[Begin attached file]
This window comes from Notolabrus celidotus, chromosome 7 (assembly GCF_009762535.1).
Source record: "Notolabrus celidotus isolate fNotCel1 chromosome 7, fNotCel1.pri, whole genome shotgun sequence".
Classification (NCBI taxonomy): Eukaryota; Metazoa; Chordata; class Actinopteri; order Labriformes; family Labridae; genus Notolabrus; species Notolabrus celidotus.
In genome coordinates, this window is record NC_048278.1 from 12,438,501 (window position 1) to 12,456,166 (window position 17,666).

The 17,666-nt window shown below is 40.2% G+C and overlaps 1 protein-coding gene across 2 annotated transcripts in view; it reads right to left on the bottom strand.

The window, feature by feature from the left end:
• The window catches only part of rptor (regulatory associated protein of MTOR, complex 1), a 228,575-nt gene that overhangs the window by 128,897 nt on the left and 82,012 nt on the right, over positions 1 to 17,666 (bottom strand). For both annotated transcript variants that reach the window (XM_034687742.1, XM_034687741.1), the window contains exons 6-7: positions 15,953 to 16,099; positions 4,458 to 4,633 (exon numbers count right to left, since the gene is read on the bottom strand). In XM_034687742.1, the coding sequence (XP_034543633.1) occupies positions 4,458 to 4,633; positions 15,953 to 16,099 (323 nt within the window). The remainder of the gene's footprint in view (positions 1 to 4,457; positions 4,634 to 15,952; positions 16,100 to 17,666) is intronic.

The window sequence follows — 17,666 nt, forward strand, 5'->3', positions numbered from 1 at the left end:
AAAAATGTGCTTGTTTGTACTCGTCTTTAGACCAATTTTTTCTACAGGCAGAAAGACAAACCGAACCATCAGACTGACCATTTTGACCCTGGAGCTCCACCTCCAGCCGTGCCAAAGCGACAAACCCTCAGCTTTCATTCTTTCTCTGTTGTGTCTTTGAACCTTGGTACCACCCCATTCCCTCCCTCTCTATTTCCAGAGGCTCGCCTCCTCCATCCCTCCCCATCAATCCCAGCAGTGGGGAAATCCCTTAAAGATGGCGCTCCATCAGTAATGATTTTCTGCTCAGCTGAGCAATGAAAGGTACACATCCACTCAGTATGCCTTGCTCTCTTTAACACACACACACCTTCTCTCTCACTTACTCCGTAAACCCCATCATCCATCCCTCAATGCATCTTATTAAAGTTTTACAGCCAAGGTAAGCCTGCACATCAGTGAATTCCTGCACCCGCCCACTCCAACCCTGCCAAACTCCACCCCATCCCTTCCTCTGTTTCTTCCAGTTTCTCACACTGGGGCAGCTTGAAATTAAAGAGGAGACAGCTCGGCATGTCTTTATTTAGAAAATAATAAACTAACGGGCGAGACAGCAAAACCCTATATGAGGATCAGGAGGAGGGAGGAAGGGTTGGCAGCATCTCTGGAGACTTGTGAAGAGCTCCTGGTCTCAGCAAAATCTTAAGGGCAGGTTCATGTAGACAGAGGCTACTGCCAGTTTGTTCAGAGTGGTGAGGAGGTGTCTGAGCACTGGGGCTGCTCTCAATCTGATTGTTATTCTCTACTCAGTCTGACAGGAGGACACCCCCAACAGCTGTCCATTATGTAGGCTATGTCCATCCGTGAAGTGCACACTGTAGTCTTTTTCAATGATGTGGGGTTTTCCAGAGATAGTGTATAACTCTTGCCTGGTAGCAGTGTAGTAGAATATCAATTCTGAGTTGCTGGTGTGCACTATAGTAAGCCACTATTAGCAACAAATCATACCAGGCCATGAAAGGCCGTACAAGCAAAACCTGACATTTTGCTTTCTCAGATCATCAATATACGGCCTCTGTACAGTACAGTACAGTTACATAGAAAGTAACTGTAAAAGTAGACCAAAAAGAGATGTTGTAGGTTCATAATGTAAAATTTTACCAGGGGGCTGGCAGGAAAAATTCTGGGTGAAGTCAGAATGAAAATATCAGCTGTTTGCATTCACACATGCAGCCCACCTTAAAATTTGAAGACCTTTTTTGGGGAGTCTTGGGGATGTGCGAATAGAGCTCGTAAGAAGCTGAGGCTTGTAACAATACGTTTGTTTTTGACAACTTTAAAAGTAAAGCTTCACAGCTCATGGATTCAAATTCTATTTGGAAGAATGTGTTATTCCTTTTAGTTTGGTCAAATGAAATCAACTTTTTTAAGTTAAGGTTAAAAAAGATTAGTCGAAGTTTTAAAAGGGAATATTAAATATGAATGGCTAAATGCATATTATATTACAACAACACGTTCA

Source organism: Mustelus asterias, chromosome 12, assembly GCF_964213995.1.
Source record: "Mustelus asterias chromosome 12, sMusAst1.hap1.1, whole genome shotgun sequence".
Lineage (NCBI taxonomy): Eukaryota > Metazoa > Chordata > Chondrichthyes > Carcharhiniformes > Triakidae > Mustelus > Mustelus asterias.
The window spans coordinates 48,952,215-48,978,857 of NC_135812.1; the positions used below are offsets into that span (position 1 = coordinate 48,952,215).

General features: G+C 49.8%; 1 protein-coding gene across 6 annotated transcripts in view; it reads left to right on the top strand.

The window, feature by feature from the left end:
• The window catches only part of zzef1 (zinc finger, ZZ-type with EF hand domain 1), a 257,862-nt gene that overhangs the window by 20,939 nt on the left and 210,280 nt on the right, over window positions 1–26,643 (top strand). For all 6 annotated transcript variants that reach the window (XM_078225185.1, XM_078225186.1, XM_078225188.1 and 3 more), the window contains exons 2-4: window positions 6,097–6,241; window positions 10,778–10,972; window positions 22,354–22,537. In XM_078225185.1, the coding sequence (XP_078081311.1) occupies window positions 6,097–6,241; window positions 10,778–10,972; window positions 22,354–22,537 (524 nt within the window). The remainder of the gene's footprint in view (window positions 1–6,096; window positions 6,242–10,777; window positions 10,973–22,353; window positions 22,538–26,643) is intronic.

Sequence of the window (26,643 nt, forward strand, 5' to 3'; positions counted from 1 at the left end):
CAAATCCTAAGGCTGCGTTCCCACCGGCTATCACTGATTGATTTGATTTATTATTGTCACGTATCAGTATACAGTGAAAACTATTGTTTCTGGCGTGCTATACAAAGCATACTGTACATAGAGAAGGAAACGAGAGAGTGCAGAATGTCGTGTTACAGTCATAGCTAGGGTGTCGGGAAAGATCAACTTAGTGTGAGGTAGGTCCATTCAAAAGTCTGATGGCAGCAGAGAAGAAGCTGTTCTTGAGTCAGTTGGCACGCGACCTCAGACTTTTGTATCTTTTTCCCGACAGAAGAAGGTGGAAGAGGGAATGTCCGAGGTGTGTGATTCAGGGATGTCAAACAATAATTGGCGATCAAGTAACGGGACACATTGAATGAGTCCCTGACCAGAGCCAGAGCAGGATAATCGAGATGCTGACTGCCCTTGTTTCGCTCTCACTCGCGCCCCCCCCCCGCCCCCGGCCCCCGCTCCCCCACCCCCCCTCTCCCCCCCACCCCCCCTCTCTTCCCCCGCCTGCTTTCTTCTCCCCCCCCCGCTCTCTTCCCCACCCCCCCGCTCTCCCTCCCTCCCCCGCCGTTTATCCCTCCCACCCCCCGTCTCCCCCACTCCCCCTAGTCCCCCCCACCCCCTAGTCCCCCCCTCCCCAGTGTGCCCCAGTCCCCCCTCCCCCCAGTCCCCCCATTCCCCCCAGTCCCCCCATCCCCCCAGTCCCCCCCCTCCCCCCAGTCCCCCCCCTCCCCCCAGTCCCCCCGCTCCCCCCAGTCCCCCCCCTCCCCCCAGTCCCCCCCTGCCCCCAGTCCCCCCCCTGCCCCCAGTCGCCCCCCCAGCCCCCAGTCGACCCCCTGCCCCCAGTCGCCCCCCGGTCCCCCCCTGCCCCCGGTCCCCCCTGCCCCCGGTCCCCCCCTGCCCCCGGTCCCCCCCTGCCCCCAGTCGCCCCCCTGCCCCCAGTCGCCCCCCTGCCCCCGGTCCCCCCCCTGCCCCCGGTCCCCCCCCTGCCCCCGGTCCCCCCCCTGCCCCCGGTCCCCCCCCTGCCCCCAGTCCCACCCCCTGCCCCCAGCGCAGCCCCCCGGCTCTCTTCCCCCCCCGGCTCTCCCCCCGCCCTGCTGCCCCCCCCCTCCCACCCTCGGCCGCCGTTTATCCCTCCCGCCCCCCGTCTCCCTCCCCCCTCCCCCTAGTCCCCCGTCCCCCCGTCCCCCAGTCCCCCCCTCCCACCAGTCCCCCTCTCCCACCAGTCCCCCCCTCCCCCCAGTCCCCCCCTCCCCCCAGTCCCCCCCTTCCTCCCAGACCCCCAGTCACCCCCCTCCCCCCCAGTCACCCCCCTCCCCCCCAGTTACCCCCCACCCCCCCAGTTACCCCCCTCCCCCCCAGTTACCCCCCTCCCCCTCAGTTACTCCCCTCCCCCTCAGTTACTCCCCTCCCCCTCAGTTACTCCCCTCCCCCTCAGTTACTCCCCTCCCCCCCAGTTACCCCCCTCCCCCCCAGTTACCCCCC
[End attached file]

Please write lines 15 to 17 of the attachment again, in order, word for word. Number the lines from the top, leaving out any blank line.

The window, feature by feature from the left end:
• The window catches only part of zzef1 (zinc finger, ZZ-type with EF hand domain 1), a 257,862-nt gene that overhangs the window by 20,939 nt on the left and 210,280 nt on the right, over window positions 1–26,643 (top strand). For all 6 annotated transcript variants that reach the window (XM_078225185.1, XM_078225186.1, XM_078225188.1 and 3 more), the window contains exons 2-4: window positions 6,097–6,241; window positions 10,778–10,972; window positions 22,354–22,537. In XM_078225185.1, the coding sequence (XP_078081311.1) occupies window positions 6,097–6,241; window positions 10,778–10,972; window positions 22,354–22,537 (524 nt within the window). The remainder of the gene's footprint in view (window positions 1–6,096; window positions 6,242–10,777; window positions 10,973–22,353; window positions 22,538–26,643) is intronic.

Sequence of the window (26,643 nt, forward strand, 5' to 3'; positions counted from 1 at the left end):